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The Thing About “The Thing”

The explosive prequel to John Carpenter’s classic is action-packed but lacks substance


Directed by: Matthijs van Heijningen Jr.

Starring: Mary Elizabeth Winstead, Joel Edgerton, Ulrich Thomsen

Rated: R

Showing: Area theaters

Before Kurt Russell connoisseurs get their âÄúthe original was betterâÄù panties all up in a bunch, Matthijs van Heijningen Jr.âÄôs âÄúThe ThingâÄù is no remake, though it may seem like it.

Screenwriter Eric Heisserer, responsible for âÄúFinal Destination 5âÄù and a 2011 remake of âÄúA Nightmare on Elm Street,âÄù is no stranger to derivative work, and his lack of imagination is clear in moments of back-patting references to the original.

The world wasnâÄôt exactly crying out for a companion piece to John CarpenterâÄôs original 1982 film of the same name, and van HeijningenâÄôs work marks itself as yet another revival of a work that was already successful in its heyday. After all, âÄúThe ThingâÄù from 1982 has plenty of creative, Paul Verhoeven-worthy gore, a haunting Ennio Morricone musical score and more Wilford Brimley.

But âÄúThe ThingâÄù of today need not be cast into the cold. Along with adapting the tale for a modern-day audience, it faithfully reconstructs the set of the Norwegian base camp seen decimated and abandoned in the original storyline âÄî occasionally in a cloying manner.

The prequel structures its narrative around clues left in the 1982 film, though it can easily be enjoyed by an audience unfamiliar with the original. When a team of Antarctica-based Norwegian and American researchers stumbles upon the body of an alien, frozen in a block of ice more than 100,000 years old, they immediately transport the curiosity back to their headquarters.

After a tense, engrossing scene in which the team intently watches as one of their colleagues slowly penetrates the block of ice with a drill, we can feel the story crack open just like PandoraâÄôs box. Of course, the researchers treat themselves to a premature celebration of their discovery, and warnings sounded by the prim Kate Lloyd (Mary Elizabeth Winstead), go unheeded.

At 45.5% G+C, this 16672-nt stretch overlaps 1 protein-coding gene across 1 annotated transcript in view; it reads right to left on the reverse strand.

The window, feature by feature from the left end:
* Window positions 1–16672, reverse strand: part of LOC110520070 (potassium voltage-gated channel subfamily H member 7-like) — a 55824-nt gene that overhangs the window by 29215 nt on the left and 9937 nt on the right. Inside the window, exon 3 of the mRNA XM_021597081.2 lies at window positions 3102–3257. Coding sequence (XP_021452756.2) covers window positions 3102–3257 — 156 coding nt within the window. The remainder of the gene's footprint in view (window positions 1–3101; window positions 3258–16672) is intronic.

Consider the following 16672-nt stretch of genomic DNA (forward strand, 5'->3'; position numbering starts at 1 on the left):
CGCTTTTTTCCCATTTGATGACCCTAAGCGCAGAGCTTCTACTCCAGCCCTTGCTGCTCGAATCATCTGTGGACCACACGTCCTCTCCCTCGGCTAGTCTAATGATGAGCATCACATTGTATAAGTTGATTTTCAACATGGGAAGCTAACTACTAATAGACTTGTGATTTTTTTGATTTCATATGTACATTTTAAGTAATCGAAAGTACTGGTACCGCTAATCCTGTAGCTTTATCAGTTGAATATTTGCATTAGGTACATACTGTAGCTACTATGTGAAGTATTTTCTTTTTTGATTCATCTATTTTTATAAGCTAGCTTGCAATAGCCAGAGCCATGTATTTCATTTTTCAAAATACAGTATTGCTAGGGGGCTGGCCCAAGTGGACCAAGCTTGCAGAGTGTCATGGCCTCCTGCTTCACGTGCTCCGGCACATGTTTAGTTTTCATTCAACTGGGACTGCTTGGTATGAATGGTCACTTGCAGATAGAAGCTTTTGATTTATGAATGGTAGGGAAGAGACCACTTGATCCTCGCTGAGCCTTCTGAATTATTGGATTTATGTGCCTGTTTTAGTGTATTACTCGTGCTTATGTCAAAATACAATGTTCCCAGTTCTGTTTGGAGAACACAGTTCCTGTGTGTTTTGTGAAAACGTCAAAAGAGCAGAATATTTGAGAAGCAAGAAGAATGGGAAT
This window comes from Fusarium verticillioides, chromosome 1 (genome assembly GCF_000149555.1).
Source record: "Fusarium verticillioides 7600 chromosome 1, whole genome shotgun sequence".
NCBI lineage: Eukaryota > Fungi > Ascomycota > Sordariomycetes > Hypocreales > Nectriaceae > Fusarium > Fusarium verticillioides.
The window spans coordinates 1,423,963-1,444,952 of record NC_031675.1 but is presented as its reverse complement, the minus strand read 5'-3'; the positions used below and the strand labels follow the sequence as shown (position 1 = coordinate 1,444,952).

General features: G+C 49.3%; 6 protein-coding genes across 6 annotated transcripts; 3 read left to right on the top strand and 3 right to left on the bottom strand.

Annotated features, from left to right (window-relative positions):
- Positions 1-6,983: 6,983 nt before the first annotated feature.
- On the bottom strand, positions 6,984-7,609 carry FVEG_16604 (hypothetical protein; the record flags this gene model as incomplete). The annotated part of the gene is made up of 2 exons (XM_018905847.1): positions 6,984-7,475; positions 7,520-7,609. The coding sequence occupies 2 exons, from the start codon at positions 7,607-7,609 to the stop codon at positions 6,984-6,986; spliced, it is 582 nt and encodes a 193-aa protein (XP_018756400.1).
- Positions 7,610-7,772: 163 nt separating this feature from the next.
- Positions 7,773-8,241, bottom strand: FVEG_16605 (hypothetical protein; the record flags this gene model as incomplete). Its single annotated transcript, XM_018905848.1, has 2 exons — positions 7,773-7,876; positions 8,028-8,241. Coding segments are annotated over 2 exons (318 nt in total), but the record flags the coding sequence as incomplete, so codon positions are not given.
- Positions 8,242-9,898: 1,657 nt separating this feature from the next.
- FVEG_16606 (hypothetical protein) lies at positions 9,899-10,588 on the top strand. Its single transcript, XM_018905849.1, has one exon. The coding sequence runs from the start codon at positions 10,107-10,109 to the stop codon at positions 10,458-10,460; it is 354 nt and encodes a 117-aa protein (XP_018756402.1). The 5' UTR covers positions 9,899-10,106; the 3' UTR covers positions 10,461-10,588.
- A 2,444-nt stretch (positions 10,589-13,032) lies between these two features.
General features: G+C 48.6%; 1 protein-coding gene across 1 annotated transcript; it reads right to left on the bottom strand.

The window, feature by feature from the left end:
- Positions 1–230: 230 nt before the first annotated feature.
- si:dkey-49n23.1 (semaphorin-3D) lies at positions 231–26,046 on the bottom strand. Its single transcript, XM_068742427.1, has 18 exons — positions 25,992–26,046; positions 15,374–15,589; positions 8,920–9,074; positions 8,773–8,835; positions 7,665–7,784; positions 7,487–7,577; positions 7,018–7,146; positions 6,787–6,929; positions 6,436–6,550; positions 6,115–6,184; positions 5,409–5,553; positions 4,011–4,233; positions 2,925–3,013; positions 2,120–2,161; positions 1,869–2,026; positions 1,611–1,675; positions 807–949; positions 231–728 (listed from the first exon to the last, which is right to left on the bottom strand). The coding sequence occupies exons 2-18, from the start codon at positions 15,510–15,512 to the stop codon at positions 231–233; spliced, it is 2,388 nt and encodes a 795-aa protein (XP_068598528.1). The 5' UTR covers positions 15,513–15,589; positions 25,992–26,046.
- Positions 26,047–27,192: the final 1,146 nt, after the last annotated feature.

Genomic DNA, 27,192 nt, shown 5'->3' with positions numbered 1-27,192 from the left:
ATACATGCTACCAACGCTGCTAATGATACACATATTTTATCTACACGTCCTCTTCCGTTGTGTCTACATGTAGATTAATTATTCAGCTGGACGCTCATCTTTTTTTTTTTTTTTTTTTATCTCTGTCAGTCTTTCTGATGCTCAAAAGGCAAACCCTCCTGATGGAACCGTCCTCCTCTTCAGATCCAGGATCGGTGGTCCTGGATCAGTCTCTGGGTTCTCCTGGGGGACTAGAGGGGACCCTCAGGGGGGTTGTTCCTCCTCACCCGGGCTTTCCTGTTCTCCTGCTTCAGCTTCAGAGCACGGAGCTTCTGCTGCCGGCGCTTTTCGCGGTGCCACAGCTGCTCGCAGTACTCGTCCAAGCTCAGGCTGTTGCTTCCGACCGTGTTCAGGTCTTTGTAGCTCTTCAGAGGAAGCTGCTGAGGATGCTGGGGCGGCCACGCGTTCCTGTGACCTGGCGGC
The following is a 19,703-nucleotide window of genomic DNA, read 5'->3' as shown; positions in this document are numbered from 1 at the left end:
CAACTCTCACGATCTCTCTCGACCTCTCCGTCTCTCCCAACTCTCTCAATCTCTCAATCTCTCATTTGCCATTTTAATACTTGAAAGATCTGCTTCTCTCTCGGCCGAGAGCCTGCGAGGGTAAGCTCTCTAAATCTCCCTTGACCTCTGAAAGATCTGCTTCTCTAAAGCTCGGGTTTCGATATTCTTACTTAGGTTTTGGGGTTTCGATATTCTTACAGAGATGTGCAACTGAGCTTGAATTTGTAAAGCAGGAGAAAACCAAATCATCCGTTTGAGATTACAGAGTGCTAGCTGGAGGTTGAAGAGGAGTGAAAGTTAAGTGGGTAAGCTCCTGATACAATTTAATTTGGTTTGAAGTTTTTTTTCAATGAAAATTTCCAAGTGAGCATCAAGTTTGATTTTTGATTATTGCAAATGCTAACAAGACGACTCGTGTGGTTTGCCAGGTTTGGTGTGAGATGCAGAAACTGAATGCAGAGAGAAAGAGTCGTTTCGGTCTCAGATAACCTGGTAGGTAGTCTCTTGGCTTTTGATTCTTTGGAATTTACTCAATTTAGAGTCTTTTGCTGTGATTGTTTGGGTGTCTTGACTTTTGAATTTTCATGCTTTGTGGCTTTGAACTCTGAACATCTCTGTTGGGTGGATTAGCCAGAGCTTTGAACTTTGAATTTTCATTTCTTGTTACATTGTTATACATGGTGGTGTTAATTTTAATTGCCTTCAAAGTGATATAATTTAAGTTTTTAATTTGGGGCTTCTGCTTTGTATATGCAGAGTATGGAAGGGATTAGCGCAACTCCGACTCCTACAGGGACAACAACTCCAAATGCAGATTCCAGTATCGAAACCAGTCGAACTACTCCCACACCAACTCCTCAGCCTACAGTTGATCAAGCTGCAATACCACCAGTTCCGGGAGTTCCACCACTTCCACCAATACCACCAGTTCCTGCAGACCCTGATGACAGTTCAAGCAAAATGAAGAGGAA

Unfortunately, once the thing in question quite literally explodes out its icy tomb, the movie essentially becomes a matter of separating characters and watching them drop like flies. But when the creature can perfectly mimic its victims, it isnâÄôt simply âÄúAliensâÄù on ice.

Van Heijningen takes the opportunity to play around with the possibilities presented by a morphing extraterrestrial and turns it into a night at the wax museum.

Faces are at the end of endless, slime-covered vertebrae. Sinewy, shredded shoulders give way to eight arms. The denouement of the film starts as soon as the beginning ends, and the images of the film descend into a contest for gruesome deaths and twisted presentations of the human body abstracted.

In all, overbearing shrieks, roars, and gaping, toothed vaginas distract from its intended ambiguity and our fleeting ability to identify it. When itâÄôs not screaming in our faces, âÄúThe ThingâÄù takes on the tenor of a psychological thriller; perhaps the enemy is in fact us.

At its core, âÄúThe ThingâÄù is a tale of a group of people who destroy themselves in search of an enemy. Trust is eroded and loyalties are subverted when everyone searches for the thing in each otherâÄôs eyes âÄî and, at one point, teeth âÄî for it mimics that which it destroys.

Considering its roots, âÄúThe ThingâÄù has an awfully ironic way of communicating what happens when we dig up the past.

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